Post-election Radio Address to the Nation
People of America:
Twenty-two years ago today a great conflict raging on the battlefields of Europe came to an end. The guns were silent. A new era of peace began and for that era the people of our Western World—our democratic world—held the highest hope.
Those hopes have not been fulfilled. The democratic way of life did not become stronger—it became weaker. The spirit of constitutional government flickered like a dying lamp. And within the last year or so the light from that lamp has disappeared entirely upon the Continent of Europe.
We in America watched darkness fall upon Europe. And as we watched there approached an important time for us—the national election of 1940.
In that election, and in our attitudes after that election, the rest of the world would see an example of democracy in action, an example of a great people faithful to their Constitution and to their elected representatives.
The campaign preceding this election stirred us deeply. Millions upon millions of us who had never been active in politics took part in it. The people flocked to the polling places in greater numbers than ever before in history.
Nearly fifty million people exercised on Nov. 5 the right of the franchise—the precious right which we inherited from our forefathers, and which we must cherish and pass on to future generations.
Thus it came about that although constitutional government had been blotted out elsewhere, here in America men and women kept it triumphantly alive.
No matter which side you were on, on that day, remember that this great, free expression of our faith in the free system of government must have given hope to millions upon millions of others—on the heroic island of Britain—in the ruined cities of France and Belgium— yes, perhaps even to people in Germany and Italy. It has given hope wherever man hopes to be free.
In the campaign preceding this election serious issues were at stake. People became bitter. Many things were said which, in calmer moments, might have been left unsaid or might have been worded more thoughtfully.
But we Americans know that the bitterness is a distortion, not a true reflection, of what is in our hearts. I can truthfully say there is no bitterness in mine. I hope there is none in yours.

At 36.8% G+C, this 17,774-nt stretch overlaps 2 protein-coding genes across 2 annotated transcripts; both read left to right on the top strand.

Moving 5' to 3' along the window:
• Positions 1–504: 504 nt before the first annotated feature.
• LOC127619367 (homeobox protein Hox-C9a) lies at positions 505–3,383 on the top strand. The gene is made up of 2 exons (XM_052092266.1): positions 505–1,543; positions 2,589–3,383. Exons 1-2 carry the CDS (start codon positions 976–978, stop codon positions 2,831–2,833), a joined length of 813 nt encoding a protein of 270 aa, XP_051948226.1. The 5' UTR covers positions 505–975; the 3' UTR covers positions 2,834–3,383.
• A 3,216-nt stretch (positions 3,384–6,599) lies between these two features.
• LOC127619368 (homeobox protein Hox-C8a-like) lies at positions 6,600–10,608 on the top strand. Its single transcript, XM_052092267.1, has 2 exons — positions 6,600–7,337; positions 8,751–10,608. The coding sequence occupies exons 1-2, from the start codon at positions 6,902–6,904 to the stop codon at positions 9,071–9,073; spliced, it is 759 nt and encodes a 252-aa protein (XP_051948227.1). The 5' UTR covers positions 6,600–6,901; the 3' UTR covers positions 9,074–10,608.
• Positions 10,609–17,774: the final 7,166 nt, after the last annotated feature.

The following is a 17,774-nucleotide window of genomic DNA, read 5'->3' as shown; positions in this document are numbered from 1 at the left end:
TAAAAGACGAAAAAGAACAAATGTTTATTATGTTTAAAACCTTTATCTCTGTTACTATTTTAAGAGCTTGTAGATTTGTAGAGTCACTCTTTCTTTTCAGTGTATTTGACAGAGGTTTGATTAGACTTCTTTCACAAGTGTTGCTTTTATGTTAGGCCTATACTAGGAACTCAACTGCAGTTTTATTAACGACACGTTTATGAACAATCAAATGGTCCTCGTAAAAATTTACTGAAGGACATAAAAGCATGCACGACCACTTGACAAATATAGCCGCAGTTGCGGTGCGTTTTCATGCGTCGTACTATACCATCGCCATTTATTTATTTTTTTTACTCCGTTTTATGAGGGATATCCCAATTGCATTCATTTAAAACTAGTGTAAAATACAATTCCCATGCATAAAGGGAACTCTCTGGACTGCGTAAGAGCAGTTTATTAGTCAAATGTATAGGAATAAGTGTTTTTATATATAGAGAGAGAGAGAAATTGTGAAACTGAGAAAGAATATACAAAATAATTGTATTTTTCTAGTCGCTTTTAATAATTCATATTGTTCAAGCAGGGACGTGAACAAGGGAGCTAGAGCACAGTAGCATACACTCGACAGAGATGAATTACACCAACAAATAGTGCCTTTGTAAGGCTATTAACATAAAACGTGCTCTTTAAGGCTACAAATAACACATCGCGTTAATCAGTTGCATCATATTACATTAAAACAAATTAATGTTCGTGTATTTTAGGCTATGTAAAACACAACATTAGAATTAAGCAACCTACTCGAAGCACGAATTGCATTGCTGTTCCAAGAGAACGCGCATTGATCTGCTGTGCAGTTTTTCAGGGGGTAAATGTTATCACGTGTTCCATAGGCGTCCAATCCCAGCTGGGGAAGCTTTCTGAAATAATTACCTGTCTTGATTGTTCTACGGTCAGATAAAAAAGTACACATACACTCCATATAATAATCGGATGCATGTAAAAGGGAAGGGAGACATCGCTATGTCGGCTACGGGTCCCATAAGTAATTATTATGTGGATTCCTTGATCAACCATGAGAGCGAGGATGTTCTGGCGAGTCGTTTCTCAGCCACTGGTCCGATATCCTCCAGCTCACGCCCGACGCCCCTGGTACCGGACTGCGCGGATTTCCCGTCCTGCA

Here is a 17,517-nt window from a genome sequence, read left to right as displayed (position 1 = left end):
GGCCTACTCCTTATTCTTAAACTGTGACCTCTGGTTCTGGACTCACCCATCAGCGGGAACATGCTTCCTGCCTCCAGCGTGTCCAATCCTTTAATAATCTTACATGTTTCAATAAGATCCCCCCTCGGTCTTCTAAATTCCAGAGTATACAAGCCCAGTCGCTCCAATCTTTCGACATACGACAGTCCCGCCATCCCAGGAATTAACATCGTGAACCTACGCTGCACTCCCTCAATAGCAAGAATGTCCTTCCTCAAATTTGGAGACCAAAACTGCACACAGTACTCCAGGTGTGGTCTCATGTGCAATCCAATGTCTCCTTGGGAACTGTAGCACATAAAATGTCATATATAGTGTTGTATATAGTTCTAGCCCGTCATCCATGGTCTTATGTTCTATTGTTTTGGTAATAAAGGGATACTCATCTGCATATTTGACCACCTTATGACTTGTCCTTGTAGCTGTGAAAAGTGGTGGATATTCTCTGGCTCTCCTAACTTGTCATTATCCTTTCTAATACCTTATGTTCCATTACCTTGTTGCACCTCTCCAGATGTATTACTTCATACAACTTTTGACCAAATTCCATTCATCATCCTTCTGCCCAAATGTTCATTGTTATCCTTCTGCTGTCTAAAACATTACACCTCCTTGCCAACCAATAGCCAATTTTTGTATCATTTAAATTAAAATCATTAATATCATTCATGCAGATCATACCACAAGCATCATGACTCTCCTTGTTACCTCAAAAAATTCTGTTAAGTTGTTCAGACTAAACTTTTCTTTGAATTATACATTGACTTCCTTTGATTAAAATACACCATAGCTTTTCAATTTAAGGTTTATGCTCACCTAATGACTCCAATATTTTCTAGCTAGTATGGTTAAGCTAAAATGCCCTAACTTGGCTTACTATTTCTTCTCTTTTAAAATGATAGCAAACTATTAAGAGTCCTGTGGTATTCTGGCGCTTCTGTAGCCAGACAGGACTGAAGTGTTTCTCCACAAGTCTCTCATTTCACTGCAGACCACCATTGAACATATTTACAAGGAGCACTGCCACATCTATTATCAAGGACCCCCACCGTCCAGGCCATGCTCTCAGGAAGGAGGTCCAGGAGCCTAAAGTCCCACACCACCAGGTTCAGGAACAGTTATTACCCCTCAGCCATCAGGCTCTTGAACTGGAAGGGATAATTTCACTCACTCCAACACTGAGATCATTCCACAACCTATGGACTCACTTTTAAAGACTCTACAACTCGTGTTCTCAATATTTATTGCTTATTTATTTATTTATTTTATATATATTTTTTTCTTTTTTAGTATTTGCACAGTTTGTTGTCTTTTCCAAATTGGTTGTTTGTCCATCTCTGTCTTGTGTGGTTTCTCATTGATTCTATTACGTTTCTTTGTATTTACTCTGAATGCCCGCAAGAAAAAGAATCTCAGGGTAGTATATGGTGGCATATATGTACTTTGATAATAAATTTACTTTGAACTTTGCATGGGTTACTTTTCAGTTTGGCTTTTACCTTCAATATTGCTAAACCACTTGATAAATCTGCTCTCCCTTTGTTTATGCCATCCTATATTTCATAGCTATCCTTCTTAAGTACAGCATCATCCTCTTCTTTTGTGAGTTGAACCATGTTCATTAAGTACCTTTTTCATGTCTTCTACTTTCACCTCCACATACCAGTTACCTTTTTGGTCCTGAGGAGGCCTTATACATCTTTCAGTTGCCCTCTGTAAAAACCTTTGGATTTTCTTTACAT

We have elected Franklin Roosevelt President. He is your President. He is my President. We all of us owe him the respect due to his high office. We give him that respect. We will support him with our best efforts for our country. And we pray that God may guide his hand during the next four years in the supreme task of administering the affairs of the people.
It is a fundamental principle of the democratic system that the majority rules. The function of the minority, however, is equally fundamental. It is about the function of that minority—22,000,000 people, nearly half of our electorate—that I wish to talk to you tonight.
A vital element in the balanced operation of democracy is a strong, alert and watchful opposition. That is our task for the next four years. We must constitute ourselves a vigorous, loyal and public-spirited opposition party.
It has been suggested that in order to present a united front to a threatening world the minority should now surrender its convictions and join the majority. This would mean that in the United States of America there would be only one dominant party—only one economic philosophy—only one political philosophy of life. This is a totalitarian idea—it is a slave idea—it must be rejected utterly.
The British people are unified with a unity almost unexampled in history for its endurance and its valor. Yet that unity coexists with an unimpaired freedom of criticism and of suggestion.
In the continual debates of the House of Commons and the House of Lords all of the government's policies, its taxation, its expenditures, its military and naval policies, its basic economic policies are brought under steady, friendly, loyal, critical review. Britain survives free. Let us Americans choose no lesser freedom.
In Britain some opposition party leaders are members of the government and some say that a similar device should be adopted here. That is a false conception of our government. When a leader of the British Liberal party or a member of the British Labor party becomes a member of the Churchill Cabinet he becomes—from the British parliamentary point of view—an equal of Mr. Churchill's.